Find out more about the Christmas Count and maps of count locations at this Audubon website.





Friday, December 8, 2017

Coder Academy

Coder Academy
by Steve McManus; illus. by Rosan Magar
64 pages; ages 7 & up
Kane Miller, 2017

This week is Computer Science Education Week, a perfect time to dive into some computer coding. Part activity book, part "training manual", Coder Academy introduces young readers to the basics of computer code. You won't be a programmer by the end of the book, but you will have a good idea of what kinds of jobs are available in computer technology. And you'll get some hands-on practical coding experience.

I like how Steve McManus introduces the topic:
Imagine an alien came to visit. If you wanted to tell it what to do, you's have to learn its language first. It's similar with computers.

 The first section challenges kids (and any adults reading the book) to think like a coder. There's a great activity on binary basics - learning it is as easy as 1, 10, 11 - and a quick introduction to different kinds of programming languages.

One way to use this book is to read through, doing paper-and-pencil (aka "offscreen") activities. Another is to get started with Scratch - a programming language available free from MIT. Following along in the book (and with a laptop or computer of some sort) you explore animation, character design, music, and even dabble around with HTML and building a website. There are some punch-out-and-build robots on the end flaps and a game at the end.

Like the other Academy books from Kane Miller, this one is a lot of fun - even if it is a bit more complex. Today we're joining the STEM Friday roundup - Review copy from the publisher

If you're looking for online coding activities, head back to Wednesday's post and check out the links.


Wednesday, December 6, 2017

Wednesday Explorers Club ~ Explore computer code

This week is Computer Science Education Week, so flex your coder muscles and try some fun coding activities. Why this particular week? To honor two women who helped pioneer computer programming.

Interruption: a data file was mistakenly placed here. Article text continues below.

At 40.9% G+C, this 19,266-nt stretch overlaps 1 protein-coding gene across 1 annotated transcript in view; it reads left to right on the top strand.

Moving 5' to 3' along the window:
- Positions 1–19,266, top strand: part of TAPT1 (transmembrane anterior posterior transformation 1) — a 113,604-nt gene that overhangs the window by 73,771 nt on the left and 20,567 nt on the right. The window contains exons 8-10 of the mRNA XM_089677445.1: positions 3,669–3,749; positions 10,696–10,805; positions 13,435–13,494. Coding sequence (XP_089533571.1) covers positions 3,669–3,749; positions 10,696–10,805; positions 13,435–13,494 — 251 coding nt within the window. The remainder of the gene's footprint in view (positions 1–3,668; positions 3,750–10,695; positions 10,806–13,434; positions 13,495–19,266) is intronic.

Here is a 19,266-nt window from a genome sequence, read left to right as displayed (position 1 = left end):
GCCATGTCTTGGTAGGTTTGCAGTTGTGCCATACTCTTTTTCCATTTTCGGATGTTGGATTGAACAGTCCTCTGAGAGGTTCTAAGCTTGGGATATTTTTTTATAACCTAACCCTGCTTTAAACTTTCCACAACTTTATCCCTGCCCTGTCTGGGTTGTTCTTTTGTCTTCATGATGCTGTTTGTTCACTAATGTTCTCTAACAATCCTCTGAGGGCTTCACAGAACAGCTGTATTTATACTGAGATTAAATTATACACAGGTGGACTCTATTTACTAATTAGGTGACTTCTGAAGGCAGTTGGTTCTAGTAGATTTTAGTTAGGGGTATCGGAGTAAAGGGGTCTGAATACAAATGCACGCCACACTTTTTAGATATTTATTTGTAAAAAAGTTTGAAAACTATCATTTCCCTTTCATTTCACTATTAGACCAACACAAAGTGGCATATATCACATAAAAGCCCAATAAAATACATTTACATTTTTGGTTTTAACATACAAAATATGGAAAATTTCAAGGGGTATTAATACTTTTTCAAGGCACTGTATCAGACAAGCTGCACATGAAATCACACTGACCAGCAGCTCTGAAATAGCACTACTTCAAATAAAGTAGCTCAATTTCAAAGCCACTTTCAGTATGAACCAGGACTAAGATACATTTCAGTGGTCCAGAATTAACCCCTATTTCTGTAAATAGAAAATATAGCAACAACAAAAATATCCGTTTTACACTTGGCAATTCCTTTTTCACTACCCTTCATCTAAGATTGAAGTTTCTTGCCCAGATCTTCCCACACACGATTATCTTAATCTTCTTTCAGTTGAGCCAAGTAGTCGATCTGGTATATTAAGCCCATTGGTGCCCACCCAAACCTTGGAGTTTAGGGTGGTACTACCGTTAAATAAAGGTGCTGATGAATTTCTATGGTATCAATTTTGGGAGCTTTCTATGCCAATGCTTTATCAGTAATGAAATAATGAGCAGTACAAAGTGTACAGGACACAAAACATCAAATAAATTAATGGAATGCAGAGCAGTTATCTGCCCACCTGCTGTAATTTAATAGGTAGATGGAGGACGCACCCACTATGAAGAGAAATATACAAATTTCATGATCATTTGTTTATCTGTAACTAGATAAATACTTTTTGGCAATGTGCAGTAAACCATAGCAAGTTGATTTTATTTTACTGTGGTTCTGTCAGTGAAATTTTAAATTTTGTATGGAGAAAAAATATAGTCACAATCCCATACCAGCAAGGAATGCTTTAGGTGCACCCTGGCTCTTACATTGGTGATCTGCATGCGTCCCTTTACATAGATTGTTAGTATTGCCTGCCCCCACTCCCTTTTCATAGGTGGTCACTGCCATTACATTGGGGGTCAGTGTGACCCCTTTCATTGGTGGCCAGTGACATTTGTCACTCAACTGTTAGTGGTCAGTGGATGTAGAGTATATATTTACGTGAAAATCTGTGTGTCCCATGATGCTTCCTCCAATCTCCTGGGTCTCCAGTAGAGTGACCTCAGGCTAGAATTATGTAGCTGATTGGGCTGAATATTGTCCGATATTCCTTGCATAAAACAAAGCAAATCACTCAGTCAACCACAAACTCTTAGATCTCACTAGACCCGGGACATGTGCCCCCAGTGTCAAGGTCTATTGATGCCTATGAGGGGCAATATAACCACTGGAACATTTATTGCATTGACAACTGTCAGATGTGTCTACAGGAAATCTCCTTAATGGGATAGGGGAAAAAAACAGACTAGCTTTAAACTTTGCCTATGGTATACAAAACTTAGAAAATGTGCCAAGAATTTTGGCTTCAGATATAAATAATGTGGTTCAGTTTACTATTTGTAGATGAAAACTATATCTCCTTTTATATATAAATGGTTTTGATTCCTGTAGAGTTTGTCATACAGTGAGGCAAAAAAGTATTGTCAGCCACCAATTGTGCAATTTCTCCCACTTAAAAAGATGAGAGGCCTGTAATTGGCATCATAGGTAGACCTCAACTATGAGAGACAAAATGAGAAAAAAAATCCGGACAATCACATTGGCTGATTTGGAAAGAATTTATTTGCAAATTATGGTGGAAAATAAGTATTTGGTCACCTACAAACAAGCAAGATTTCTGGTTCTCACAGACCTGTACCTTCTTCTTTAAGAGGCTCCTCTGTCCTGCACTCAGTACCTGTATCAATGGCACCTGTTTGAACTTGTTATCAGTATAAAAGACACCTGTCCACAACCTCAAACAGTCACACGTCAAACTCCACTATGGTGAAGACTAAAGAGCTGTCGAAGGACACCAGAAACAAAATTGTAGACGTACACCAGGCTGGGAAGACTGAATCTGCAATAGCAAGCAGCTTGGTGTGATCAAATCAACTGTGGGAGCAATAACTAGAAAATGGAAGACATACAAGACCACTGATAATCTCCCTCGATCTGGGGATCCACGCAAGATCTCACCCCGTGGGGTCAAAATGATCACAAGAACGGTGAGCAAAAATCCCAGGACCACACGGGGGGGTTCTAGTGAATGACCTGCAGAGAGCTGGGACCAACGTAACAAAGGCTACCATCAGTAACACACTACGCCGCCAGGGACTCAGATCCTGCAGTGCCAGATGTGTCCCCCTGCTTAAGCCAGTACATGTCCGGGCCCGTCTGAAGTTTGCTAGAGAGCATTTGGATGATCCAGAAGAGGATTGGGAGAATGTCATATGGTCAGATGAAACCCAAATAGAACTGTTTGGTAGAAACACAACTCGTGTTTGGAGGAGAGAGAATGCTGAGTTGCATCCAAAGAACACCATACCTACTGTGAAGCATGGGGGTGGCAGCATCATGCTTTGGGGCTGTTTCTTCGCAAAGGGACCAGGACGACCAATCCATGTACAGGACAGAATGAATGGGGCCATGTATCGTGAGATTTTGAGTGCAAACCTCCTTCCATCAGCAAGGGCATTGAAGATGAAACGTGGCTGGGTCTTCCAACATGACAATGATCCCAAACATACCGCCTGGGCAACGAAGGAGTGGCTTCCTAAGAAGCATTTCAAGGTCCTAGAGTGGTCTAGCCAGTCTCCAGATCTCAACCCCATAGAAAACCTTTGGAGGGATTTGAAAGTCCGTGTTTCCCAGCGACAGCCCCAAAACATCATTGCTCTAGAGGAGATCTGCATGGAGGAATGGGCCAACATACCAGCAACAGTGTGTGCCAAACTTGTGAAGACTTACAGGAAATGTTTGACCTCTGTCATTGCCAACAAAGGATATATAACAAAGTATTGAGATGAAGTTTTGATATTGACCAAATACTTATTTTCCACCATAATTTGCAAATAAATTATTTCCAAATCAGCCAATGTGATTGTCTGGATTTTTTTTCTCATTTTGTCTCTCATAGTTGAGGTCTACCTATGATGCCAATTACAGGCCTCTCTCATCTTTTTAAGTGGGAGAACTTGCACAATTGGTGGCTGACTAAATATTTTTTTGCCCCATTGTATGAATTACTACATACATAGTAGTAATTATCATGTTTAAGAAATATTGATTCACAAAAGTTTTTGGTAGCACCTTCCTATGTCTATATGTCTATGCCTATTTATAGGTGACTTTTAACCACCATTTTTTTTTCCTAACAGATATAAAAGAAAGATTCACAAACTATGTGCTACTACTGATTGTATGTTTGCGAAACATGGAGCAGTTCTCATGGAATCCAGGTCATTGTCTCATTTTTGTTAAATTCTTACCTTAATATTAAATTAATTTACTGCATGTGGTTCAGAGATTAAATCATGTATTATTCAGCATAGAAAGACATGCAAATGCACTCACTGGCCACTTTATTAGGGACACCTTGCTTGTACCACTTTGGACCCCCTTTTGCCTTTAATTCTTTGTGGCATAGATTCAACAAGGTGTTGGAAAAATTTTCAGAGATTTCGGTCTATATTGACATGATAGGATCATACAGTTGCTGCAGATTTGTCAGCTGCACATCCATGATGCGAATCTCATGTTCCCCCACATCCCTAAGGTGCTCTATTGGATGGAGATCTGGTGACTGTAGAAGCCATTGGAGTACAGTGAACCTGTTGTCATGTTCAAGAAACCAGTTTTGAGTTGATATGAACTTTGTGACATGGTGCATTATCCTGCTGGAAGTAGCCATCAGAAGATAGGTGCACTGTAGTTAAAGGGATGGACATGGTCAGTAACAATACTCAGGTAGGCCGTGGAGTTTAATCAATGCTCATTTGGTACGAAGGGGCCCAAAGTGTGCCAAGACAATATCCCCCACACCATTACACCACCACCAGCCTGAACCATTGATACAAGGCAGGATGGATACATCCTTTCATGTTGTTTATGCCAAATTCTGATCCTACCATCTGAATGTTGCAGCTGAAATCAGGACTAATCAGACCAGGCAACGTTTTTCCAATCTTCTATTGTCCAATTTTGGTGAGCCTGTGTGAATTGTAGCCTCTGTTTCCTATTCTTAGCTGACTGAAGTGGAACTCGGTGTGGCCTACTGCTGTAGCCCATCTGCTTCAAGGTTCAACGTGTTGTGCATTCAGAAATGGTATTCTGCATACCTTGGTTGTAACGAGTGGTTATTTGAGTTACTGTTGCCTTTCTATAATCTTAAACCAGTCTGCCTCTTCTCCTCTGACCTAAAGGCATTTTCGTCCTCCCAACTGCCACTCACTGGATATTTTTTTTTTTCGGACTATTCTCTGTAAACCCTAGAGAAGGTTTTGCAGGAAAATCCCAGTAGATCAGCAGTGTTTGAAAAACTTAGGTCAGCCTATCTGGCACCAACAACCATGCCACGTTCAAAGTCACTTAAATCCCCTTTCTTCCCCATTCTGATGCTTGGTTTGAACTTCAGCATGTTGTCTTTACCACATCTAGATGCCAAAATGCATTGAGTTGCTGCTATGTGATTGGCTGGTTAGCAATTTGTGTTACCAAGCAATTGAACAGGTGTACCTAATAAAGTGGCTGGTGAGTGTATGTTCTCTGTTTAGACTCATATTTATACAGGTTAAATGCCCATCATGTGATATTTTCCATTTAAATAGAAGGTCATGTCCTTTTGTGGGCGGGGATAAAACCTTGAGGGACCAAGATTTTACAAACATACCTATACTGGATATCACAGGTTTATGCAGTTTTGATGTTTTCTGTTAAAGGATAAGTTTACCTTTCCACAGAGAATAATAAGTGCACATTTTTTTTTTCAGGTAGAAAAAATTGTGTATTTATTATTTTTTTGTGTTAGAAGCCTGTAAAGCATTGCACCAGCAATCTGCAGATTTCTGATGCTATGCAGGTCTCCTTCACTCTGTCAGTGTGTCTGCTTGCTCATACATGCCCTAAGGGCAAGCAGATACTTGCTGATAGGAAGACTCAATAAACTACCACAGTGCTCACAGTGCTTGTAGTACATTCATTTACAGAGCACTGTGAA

Ada Lovelace was born on December 10, 1815. She had a talent for mathematics and is often considered to be the first computer programmers. She introduced the concept of repeating processes, or "looping". The programming language, Ada, is named after her.


Admiral Grace Murray Hopper was born December 9, 1906. She developed the first compiler for a programming language. She also popularized the term "debugging" - using the phrase when she had to remove a moth from her computer.

While computers are found in so many things we use, from cell phones to our cars (not to mention laptops!) - most of us have no idea what coding is. Here's the secret: "coding" is just another way of saying "telling a computer what to do".

Here's another secret: it's fun! The best way to learn about computer coding is to give it a try. So head over to the Hour of Code and check out all the coding activities. You can create a program in Minecraft, or Star Wars. You can write code to send Frozen princesses Anna and Elsa skating in a snowflake design, or create a Flappy Bird game.

There are coding activities for people from age 6 to 60 (or even older). Here's your chance to Boldly Go where you have not gone before! Give coding a chance - at least for an hour this week. And have fun!